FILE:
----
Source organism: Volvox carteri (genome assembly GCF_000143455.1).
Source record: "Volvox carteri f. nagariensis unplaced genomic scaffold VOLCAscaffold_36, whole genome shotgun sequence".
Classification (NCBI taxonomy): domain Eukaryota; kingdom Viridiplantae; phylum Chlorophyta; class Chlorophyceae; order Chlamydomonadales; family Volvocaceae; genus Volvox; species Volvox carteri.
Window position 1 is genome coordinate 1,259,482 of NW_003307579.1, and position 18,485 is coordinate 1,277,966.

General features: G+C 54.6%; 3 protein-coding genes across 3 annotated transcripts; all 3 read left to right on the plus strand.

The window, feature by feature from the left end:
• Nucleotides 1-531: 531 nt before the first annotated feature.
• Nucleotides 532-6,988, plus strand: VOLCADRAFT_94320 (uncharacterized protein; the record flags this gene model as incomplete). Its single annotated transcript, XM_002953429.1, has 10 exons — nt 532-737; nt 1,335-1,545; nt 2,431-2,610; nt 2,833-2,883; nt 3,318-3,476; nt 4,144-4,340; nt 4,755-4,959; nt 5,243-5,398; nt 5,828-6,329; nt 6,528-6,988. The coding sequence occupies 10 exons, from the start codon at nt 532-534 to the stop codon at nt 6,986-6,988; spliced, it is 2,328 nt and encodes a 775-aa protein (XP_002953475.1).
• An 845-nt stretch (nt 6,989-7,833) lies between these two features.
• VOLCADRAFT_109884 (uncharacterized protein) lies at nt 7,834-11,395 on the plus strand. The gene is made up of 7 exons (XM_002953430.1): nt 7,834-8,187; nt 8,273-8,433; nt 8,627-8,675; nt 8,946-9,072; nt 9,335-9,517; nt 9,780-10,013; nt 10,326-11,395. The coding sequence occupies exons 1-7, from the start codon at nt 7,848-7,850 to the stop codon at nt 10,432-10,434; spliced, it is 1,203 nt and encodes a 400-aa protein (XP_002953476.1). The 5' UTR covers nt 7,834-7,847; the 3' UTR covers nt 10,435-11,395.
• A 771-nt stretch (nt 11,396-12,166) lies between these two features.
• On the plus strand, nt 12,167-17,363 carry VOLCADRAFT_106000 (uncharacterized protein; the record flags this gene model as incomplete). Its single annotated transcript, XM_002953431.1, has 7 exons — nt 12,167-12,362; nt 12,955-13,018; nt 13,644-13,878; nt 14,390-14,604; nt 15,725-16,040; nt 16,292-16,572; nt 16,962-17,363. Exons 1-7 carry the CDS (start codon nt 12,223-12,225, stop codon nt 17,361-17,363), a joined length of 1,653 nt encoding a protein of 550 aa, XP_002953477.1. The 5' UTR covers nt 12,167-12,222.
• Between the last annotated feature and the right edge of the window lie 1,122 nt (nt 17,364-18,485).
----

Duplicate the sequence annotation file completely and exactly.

Source organism: Volvox carteri (genome assembly GCF_000143455.1).
Source record: "Volvox carteri f. nagariensis unplaced genomic scaffold VOLCAscaffold_36, whole genome shotgun sequence".
Classification (NCBI taxonomy): domain Eukaryota; kingdom Viridiplantae; phylum Chlorophyta; class Chlorophyceae; order Chlamydomonadales; family Volvocaceae; genus Volvox; species Volvox carteri.
Window position 1 is genome coordinate 1,259,482 of NW_003307579.1, and position 18,485 is coordinate 1,277,966.

General features: G+C 54.6%; 3 protein-coding genes across 3 annotated transcripts; all 3 read left to right on the plus strand.

The window, feature by feature from the left end:
• Nucleotides 1-531: 531 nt before the first annotated feature.
• Nucleotides 532-6,988, plus strand: VOLCADRAFT_94320 (uncharacterized protein; the record flags this gene model as incomplete). Its single annotated transcript, XM_002953429.1, has 10 exons — nt 532-737; nt 1,335-1,545; nt 2,431-2,610; nt 2,833-2,883; nt 3,318-3,476; nt 4,144-4,340; nt 4,755-4,959; nt 5,243-5,398; nt 5,828-6,329; nt 6,528-6,988. The coding sequence occupies 10 exons, from the start codon at nt 532-534 to the stop codon at nt 6,986-6,988; spliced, it is 2,328 nt and encodes a 775-aa protein (XP_002953475.1).
• An 845-nt stretch (nt 6,989-7,833) lies between these two features.
• VOLCADRAFT_109884 (uncharacterized protein) lies at nt 7,834-11,395 on the plus strand. The gene is made up of 7 exons (XM_002953430.1): nt 7,834-8,187; nt 8,273-8,433; nt 8,627-8,675; nt 8,946-9,072; nt 9,335-9,517; nt 9,780-10,013; nt 10,326-11,395. The coding sequence occupies exons 1-7, from the start codon at nt 7,848-7,850 to the stop codon at nt 10,432-10,434; spliced, it is 1,203 nt and encodes a 400-aa protein (XP_002953476.1). The 5' UTR covers nt 7,834-7,847; the 3' UTR covers nt 10,435-11,395.
• A 771-nt stretch (nt 11,396-12,166) lies between these two features.
• On the plus strand, nt 12,167-17,363 carry VOLCADRAFT_106000 (uncharacterized protein; the record flags this gene model as incomplete). Its single annotated transcript, XM_002953431.1, has 7 exons — nt 12,167-12,362; nt 12,955-13,018; nt 13,644-13,878; nt 14,390-14,604; nt 15,725-16,040; nt 16,292-16,572; nt 16,962-17,363. Exons 1-7 carry the CDS (start codon nt 12,223-12,225, stop codon nt 17,361-17,363), a joined length of 1,653 nt encoding a protein of 550 aa, XP_002953477.1. The 5' UTR covers nt 12,167-12,222.
• Between the last annotated feature and the right edge of the window lie 1,122 nt (nt 17,364-18,485).